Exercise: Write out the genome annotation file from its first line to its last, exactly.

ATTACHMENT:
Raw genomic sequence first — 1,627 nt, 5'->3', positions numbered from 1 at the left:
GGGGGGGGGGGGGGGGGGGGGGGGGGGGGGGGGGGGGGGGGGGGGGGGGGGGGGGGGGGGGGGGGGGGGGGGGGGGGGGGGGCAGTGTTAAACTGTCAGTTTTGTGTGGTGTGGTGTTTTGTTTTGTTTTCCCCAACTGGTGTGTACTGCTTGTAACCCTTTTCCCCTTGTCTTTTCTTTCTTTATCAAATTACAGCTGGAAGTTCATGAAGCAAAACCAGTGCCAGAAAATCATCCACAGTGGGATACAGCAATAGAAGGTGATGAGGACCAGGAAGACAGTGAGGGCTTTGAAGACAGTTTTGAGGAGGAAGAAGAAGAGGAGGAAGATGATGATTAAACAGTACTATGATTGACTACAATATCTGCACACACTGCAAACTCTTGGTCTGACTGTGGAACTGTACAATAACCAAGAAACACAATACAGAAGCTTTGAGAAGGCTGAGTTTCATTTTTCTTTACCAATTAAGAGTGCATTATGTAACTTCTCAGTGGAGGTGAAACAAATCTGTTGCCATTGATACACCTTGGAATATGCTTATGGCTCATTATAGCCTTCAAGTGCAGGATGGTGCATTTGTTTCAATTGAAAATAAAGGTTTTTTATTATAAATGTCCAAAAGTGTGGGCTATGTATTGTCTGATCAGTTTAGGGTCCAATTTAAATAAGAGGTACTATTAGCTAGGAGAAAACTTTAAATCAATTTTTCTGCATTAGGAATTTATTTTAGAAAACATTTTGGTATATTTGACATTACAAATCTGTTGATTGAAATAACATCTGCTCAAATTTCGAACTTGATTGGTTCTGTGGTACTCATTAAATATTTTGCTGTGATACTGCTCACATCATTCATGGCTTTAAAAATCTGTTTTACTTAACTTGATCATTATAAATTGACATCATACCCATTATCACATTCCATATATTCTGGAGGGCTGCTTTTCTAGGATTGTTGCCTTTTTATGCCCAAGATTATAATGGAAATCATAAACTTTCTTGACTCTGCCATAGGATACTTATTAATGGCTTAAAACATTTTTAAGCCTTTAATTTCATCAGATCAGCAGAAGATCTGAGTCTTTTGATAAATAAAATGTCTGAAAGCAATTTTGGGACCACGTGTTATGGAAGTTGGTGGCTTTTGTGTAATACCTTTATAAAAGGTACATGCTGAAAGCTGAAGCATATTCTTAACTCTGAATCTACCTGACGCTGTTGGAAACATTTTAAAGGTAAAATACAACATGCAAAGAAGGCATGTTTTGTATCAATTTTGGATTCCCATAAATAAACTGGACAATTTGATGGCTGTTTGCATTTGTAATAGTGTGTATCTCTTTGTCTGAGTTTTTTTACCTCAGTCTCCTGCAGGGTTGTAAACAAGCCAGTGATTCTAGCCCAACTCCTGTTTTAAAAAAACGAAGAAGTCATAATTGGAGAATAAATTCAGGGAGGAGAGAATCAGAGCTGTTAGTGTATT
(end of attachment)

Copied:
Raw genomic sequence first — 1,627 nt, 5'->3', positions numbered from 1 at the left:
GGGGGGGGGGGGGGGGGGGGGGGGGGGGGGGGGGGGGGGGGGGGGGGGGGGGGGGGGGGGGGGGGGGGGGGGGGGGGGGGGGCAGTGTTAAACTGTCAGTTTTGTGTGGTGTGGTGTTTTGTTTTGTTTTCCCCAACTGGTGTGTACTGCTTGTAACCCTTTTCCCCTTGTCTTTTCTTTCTTTATCAAATTACAGCTGGAAGTTCATGAAGCAAAACCAGTGCCAGAAAATCATCCACAGTGGGATACAGCAATAGAAGGTGATGAGGACCAGGAAGACAGTGAGGGCTTTGAAGACAGTTTTGAGGAGGAAGAAGAAGAGGAGGAAGATGATGATTAAACAGTACTATGATTGACTACAATATCTGCACACACTGCAAACTCTTGGTCTGACTGTGGAACTGTACAATAACCAAGAAACACAATACAGAAGCTTTGAGAAGGCTGAGTTTCATTTTTCTTTACCAATTAAGAGTGCATTATGTAACTTCTCAGTGGAGGTGAAACAAATCTGTTGCCATTGATACACCTTGGAATATGCTTATGGCTCATTATAGCCTTCAAGTGCAGGATGGTGCATTTGTTTCAATTGAAAATAAAGGTTTTTTATTATAAATGTCCAAAAGTGTGGGCTATGTATTGTCTGATCAGTTTAGGGTCCAATTTAAATAAGAGGTACTATTAGCTAGGAGAAAACTTTAAATCAATTTTTCTGCATTAGGAATTTATTTTAGAAAACATTTTGGTATATTTGACATTACAAATCTGTTGATTGAAATAACATCTGCTCAAATTTCGAACTTGATTGGTTCTGTGGTACTCATTAAATATTTTGCTGTGATACTGCTCACATCATTCATGGCTTTAAAAATCTGTTTTACTTAACTTGATCATTATAAATTGACATCATACCCATTATCACATTCCATATATTCTGGAGGGCTGCTTTTCTAGGATTGTTGCCTTTTTATGCCCAAGATTATAATGGAAATCATAAACTTTCTTGACTCTGCCATAGGATACTTATTAATGGCTTAAAACATTTTTAAGCCTTTAATTTCATCAGATCAGCAGAAGATCTGAGTCTTTTGATAAATAAAATGTCTGAAAGCAATTTTGGGACCACGTGTTATGGAAGTTGGTGGCTTTTGTGTAATACCTTTATAAAAGGTACATGCTGAAAGCTGAAGCATATTCTTAACTCTGAATCTACCTGACGCTGTTGGAAACATTTTAAAGGTAAAATACAACATGCAAAGAAGGCATGTTTTGTATCAATTTTGGATTCCCATAAATAAACTGGACAATTTGATGGCTGTTTGCATTTGTAATAGTGTGTATCTCTTTGTCTGAGTTTTTTTACCTCAGTCTCCTGCAGGGTTGTAAACAAGCCAGTGATTCTAGCCCAACTCCTGTTTTAAAAAAACGAAGAAGTCATAATTGGAGAATAAATTCAGGGAGGAGAGAATCAGAGCTGTTAGTGTATT